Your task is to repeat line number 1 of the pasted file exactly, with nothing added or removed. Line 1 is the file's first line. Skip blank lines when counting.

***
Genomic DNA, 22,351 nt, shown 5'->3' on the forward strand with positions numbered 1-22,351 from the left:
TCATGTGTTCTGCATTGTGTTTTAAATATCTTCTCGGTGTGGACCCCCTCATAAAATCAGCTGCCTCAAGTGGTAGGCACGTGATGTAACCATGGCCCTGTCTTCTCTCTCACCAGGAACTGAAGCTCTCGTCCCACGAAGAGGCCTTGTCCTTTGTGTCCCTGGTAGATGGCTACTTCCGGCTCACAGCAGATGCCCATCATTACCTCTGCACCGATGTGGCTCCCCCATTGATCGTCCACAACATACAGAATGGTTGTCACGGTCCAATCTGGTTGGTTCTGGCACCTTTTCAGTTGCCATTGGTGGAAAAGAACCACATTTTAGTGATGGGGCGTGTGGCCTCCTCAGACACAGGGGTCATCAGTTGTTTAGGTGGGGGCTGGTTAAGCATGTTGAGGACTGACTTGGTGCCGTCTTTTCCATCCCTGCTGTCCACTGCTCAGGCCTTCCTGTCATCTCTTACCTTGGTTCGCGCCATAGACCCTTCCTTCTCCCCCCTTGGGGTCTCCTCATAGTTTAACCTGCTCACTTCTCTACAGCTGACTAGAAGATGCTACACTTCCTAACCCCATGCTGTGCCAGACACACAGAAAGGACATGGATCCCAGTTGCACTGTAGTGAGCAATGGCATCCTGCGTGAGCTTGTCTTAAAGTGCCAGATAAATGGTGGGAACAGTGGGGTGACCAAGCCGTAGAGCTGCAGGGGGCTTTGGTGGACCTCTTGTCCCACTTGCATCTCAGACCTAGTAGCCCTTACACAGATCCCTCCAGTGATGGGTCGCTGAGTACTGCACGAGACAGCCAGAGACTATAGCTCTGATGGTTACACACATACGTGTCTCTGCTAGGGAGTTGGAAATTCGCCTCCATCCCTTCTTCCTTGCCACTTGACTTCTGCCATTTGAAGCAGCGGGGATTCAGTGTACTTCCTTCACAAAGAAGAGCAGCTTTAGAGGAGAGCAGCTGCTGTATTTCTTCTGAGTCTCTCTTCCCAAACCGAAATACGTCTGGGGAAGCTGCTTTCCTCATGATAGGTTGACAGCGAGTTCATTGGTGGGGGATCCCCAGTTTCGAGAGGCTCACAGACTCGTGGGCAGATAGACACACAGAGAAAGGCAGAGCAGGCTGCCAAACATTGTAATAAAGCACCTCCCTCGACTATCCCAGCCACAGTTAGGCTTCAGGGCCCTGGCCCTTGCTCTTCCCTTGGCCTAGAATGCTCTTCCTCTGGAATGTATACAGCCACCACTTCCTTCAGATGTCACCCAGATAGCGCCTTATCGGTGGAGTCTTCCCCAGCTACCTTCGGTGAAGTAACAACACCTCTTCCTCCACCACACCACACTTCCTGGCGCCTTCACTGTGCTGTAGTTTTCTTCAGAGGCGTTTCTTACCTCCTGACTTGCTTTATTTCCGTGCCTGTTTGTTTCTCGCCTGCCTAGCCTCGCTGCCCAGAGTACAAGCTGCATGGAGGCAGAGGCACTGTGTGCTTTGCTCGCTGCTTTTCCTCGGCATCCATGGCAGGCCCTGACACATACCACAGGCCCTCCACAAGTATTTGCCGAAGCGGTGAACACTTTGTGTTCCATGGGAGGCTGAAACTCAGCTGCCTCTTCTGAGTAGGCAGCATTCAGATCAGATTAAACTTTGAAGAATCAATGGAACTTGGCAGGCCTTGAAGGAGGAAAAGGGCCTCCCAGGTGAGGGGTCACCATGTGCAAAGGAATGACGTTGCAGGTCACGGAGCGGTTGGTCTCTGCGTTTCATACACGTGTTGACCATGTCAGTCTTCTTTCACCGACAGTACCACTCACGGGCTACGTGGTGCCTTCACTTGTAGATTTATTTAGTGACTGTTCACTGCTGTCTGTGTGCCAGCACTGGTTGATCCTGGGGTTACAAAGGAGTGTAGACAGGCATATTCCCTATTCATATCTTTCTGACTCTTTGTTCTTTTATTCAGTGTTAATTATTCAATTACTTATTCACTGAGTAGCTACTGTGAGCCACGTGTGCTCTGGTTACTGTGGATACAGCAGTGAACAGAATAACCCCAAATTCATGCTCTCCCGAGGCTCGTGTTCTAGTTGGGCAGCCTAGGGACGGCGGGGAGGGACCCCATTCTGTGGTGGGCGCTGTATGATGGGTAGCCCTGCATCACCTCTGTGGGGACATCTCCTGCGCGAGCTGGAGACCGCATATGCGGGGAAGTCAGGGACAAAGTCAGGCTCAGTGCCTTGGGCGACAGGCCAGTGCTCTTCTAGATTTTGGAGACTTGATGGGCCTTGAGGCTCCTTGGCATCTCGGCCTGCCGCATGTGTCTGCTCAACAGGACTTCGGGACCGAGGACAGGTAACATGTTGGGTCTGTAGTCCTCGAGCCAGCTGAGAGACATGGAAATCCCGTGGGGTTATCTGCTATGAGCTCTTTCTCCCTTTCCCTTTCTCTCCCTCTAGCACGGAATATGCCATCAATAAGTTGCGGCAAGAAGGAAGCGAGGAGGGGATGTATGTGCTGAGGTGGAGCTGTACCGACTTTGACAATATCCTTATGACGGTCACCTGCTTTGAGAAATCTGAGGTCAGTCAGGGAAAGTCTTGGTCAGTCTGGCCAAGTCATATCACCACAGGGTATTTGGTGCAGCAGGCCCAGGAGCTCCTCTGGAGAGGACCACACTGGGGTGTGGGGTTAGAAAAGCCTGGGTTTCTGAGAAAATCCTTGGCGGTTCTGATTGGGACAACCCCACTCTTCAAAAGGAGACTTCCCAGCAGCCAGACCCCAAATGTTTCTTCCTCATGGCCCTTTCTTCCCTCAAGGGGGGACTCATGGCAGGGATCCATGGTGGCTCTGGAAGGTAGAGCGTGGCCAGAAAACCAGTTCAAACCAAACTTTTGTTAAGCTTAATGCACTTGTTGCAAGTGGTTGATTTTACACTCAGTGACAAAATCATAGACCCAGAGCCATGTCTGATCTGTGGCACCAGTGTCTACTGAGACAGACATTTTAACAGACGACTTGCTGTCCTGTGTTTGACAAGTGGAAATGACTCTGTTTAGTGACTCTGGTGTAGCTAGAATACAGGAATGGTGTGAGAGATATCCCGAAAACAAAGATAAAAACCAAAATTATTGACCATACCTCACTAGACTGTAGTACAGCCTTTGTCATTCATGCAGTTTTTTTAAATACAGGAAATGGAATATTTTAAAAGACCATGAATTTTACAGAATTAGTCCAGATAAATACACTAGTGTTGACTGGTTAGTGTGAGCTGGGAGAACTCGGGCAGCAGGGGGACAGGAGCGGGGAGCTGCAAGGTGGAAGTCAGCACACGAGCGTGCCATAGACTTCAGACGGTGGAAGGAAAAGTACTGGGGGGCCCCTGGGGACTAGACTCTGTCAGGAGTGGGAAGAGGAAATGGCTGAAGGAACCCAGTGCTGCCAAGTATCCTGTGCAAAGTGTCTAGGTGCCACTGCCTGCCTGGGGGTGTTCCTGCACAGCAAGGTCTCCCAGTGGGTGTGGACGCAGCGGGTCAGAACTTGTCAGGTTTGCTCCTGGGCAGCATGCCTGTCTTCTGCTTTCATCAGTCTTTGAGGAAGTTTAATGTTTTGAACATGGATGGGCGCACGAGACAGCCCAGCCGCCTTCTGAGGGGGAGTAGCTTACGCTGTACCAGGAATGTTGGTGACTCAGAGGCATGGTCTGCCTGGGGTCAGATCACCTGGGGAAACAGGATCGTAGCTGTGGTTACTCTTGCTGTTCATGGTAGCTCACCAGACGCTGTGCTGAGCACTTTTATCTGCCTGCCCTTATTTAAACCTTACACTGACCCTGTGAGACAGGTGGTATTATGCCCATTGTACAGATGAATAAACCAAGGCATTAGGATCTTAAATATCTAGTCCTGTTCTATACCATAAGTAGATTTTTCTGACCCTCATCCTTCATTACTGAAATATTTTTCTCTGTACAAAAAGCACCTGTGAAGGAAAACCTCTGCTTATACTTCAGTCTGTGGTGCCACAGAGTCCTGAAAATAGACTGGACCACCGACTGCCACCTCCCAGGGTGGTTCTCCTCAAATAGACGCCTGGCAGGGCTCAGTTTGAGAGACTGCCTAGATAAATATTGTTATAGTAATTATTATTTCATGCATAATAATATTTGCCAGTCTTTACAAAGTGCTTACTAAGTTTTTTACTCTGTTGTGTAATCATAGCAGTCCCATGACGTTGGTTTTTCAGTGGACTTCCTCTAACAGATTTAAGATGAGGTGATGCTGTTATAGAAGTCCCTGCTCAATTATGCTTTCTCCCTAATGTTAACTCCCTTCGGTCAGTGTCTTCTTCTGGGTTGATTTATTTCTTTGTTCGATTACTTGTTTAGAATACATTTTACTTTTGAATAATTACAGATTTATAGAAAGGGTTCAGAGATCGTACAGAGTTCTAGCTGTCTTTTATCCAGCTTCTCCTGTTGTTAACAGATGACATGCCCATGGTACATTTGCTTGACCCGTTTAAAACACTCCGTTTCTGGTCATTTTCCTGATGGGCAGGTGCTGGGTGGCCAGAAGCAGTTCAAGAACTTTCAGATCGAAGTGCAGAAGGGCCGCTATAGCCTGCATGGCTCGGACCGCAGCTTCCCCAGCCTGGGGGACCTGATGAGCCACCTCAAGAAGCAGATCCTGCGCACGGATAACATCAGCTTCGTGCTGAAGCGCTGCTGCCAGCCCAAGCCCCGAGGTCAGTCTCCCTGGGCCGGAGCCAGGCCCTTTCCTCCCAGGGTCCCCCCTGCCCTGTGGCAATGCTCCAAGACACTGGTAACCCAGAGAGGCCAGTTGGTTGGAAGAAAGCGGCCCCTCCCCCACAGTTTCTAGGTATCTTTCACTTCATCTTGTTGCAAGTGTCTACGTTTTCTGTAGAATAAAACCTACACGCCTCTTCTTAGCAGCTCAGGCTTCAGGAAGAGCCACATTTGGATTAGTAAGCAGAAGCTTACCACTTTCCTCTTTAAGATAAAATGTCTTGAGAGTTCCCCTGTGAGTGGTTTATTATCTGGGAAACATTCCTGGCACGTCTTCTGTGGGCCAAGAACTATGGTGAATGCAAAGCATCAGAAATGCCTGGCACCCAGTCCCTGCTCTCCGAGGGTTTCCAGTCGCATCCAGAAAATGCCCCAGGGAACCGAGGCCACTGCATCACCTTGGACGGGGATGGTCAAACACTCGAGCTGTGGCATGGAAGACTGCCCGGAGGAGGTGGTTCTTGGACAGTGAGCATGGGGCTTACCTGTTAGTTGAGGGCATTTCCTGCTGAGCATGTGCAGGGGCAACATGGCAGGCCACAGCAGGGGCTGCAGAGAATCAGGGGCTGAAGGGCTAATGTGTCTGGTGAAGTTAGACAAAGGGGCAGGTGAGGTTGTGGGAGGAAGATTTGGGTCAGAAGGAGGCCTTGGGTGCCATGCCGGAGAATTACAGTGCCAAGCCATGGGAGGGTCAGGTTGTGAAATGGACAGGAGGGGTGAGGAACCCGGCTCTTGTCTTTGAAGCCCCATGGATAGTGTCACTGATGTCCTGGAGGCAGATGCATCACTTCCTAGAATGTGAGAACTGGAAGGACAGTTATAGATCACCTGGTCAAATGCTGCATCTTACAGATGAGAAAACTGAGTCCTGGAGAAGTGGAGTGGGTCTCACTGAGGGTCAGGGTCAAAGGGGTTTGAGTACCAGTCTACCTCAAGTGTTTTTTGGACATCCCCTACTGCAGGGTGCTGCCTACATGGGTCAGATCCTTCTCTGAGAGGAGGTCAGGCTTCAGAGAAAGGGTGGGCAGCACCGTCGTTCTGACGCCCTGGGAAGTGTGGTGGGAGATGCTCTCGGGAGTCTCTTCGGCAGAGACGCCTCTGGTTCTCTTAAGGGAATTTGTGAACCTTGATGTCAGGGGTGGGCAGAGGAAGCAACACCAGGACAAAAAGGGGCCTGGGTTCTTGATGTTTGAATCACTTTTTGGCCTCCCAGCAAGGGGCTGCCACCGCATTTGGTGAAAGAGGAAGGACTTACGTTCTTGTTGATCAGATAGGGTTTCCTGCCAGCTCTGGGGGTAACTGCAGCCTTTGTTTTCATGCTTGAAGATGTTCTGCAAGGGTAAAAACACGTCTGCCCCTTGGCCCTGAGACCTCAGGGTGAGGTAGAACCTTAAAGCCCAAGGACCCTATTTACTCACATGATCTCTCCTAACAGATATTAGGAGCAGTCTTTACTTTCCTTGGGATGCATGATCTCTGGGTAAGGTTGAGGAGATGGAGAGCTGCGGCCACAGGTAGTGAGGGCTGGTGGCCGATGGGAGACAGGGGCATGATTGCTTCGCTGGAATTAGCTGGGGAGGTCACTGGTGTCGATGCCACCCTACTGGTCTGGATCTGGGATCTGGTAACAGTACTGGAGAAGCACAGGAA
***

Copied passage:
Genomic DNA, 22,351 nt, shown 5'->3' on the forward strand with positions numbered 1-22,351 from the left: